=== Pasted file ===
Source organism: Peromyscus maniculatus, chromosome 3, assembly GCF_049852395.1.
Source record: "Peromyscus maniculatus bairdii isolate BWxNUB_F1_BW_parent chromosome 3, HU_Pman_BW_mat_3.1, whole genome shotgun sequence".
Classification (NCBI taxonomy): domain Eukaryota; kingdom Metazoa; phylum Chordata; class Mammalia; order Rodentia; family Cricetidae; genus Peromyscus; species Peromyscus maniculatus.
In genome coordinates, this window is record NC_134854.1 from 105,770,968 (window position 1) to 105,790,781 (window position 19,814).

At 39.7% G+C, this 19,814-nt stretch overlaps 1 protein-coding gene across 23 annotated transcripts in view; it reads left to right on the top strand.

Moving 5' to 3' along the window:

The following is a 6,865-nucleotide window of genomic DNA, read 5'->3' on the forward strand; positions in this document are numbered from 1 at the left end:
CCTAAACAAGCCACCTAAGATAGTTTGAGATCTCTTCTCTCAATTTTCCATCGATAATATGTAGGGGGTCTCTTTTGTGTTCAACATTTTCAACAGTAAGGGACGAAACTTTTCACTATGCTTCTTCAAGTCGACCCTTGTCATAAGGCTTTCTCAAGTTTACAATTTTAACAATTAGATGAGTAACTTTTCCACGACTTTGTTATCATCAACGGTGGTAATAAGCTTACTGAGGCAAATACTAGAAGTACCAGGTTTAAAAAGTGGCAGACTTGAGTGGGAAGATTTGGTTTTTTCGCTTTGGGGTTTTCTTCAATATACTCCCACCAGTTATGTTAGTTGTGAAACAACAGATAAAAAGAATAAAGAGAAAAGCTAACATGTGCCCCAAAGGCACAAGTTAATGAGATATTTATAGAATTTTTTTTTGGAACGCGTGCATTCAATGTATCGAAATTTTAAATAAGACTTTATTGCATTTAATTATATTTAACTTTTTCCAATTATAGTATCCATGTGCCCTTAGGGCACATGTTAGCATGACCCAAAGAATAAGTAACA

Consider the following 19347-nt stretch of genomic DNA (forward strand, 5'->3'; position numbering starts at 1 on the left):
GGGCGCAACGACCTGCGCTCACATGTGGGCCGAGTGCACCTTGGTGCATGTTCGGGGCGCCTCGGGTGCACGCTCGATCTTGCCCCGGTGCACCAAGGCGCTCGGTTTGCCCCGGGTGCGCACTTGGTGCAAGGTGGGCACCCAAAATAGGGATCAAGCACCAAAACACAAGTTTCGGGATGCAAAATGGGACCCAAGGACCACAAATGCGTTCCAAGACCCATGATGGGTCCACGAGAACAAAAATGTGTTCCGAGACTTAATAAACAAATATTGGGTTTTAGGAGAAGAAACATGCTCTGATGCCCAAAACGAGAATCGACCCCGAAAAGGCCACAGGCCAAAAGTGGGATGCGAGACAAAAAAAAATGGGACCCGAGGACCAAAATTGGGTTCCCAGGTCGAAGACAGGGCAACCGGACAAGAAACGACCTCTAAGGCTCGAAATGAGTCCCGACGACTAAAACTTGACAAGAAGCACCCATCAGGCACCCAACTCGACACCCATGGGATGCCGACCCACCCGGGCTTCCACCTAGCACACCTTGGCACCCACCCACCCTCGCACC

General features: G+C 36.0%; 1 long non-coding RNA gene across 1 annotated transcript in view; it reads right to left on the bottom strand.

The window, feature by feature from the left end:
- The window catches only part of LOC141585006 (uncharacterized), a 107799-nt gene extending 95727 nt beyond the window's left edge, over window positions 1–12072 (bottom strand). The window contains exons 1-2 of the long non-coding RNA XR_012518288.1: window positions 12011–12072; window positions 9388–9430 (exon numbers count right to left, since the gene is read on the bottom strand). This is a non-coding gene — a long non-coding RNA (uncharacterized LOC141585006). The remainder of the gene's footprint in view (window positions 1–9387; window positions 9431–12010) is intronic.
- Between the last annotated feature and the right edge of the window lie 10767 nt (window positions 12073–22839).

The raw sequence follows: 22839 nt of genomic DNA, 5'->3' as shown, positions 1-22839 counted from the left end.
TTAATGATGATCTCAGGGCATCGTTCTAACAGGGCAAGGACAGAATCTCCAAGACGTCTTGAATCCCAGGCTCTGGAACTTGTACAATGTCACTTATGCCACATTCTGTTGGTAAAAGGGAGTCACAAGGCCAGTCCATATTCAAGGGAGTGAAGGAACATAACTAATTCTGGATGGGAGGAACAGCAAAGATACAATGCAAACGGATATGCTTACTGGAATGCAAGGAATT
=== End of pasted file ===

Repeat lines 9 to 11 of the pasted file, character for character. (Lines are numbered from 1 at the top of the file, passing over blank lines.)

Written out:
Consider the following 19347-nt stretch of genomic DNA (forward strand, 5'->3'; position numbering starts at 1 on the left):
GGGCGCAACGACCTGCGCTCACATGTGGGCCGAGTGCACCTTGGTGCATGTTCGGGGCGCCTCGGGTGCACGCTCGATCTTGCCCCGGTGCACCAAGGCGCTCGGTTTGCCCCGGGTGCGCACTTGGTGCAAGGTGGGCACCCAAAATAGGGATCAAGCACCAAAACACAAGTTTCGGGATGCAAAATGGGACCCAAGGACCACAAATGCGTTCCAAGACCCATGATGGGTCCACGAGAACAAAAATGTGTTCCGAGACTTAATAAACAAATATTGGGTTTTAGGAGAAGAAACATGCTCTGATGCCCAAAACGAGAATCGACCCCGAAAAGGCCACAGGCCAAAAGTGGGATGCGAGACAAAAAAAAATGGGACCCGAGGACCAAAATTGGGTTCCCAGGTCGAAGACAGGGCAACCGGACAAGAAACGACCTCTAAGGCTCGAAATGAGTCCCGACGACTAAAACTTGACAAGAAGCACCCATCAGGCACCCAACTCGACACCCATGGGATGCCGACCCACCCGGGCTTCCACCTAGCACACCTTGGCACCCACCCACCCTCGCACC

General features: G+C 36.0%; 1 long non-coding RNA gene across 1 annotated transcript in view; it reads right to left on the bottom strand.